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Grief has been identified as the “constant yet hidden companion” of dementia (Kenneth J. Doka). Caregivers often experience a continuous and profound sense of loss and subsequent grief as they live through the changes associated with the progression of the disease. You may be grieving the losses that are occurring in your own life as well as in the life of the person with dementia.

Grieving is an up and down process. In the earlier stages of the person’s dementia, you may swing between despair and wild optimism that a cure will soon be found. You may even deny that anything is wrong with the person and try to suppress your feelings. Later, if you have accepted the situation, you may find that there are periods when you can cope well and make the best of things. At other times, you may feel overwhelmed by sadness or anger, or you may simply feel numb.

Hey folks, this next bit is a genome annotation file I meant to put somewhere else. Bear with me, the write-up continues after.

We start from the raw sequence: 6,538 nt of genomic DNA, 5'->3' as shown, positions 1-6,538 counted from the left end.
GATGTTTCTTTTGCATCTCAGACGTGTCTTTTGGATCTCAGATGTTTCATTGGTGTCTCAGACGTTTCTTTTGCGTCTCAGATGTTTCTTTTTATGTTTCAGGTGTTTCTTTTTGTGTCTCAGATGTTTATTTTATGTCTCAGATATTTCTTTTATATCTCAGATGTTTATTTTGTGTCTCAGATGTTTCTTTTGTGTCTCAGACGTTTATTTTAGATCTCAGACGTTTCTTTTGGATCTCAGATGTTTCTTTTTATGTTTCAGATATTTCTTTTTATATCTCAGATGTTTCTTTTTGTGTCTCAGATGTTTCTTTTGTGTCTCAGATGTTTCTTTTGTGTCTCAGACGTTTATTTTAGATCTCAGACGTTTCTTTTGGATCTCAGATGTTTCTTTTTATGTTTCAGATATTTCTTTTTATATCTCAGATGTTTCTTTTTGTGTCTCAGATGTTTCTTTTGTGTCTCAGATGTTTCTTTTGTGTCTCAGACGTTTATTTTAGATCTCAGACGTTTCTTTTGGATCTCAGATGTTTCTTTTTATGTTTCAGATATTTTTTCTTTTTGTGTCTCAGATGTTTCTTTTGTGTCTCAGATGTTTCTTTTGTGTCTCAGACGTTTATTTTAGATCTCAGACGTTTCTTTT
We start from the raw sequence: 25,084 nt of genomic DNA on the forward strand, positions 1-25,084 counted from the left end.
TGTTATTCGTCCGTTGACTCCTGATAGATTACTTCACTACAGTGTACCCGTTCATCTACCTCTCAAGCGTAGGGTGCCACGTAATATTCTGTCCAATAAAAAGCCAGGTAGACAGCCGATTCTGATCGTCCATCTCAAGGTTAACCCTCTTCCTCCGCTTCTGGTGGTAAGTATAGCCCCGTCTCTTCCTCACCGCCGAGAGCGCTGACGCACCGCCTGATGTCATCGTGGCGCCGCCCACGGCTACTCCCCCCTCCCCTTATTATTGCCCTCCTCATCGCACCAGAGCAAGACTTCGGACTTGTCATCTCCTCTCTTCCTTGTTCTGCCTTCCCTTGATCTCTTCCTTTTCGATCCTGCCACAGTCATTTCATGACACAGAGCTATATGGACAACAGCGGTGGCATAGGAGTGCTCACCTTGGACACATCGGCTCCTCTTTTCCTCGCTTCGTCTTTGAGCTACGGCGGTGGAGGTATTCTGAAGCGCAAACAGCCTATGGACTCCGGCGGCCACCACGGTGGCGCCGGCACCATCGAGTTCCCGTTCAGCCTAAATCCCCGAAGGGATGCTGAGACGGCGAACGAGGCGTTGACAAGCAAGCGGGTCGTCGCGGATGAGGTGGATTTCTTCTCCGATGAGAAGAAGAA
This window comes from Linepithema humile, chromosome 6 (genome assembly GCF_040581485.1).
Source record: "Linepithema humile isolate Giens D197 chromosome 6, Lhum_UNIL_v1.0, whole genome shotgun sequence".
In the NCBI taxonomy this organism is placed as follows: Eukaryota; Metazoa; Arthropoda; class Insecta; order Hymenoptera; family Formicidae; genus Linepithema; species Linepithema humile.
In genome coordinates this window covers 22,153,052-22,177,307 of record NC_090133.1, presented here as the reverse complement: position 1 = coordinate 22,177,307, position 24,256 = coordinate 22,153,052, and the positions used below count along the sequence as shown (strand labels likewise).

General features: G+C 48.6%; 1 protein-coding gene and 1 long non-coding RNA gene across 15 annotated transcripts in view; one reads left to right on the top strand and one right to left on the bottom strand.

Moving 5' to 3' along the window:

Feelings like these are a normal part of grieving, but if you experience them, it is important to realize that you may be under a great deal of stress and you may need to seek emotional support for yourself.

Tips for coping with grief:

Grieving in the final stages of dementia
Additional resources
  • is an online resource to help you understand grief and work through some of the difficult issues you may be facing. This site was developed by a team of grief experts and people who have experienced significant loss in their own lives, to help people like you.